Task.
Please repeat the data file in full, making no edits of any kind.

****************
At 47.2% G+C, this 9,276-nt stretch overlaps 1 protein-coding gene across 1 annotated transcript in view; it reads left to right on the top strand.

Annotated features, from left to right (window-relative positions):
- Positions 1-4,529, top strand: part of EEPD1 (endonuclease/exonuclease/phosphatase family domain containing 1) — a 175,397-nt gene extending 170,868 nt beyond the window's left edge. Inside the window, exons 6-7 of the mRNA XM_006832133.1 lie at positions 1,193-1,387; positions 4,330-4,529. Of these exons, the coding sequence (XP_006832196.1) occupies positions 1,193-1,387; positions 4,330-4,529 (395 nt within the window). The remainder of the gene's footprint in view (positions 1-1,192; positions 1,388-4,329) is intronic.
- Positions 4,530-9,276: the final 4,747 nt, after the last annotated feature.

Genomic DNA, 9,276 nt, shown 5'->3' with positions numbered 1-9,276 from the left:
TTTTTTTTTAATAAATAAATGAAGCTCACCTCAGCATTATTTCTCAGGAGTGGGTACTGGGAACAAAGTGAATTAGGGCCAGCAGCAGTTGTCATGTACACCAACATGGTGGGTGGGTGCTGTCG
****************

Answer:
At 47.2% G+C, this 9,276-nt stretch overlaps 1 protein-coding gene across 1 annotated transcript in view; it reads left to right on the top strand.

Annotated features, from left to right (window-relative positions):
- Positions 1-4,529, top strand: part of EEPD1 (endonuclease/exonuclease/phosphatase family domain containing 1) — a 175,397-nt gene extending 170,868 nt beyond the window's left edge. Inside the window, exons 6-7 of the mRNA XM_006832133.1 lie at positions 1,193-1,387; positions 4,330-4,529. Of these exons, the coding sequence (XP_006832196.1) occupies positions 1,193-1,387; positions 4,330-4,529 (395 nt within the window). The remainder of the gene's footprint in view (positions 1-1,192; positions 1,388-4,329) is intronic.
- Positions 4,530-9,276: the final 4,747 nt, after the last annotated feature.

Genomic DNA, 9,276 nt, shown 5'->3' with positions numbered 1-9,276 from the left:
TTTTTTTTTAATAAATAAATGAAGCTCACCTCAGCATTATTTCTCAGGAGTGGGTACTGGGAACAAAGTGAATTAGGGCCAGCAGCAGTTGTCATGTACACCAACATGGTGGGTGGGTGCTGTCG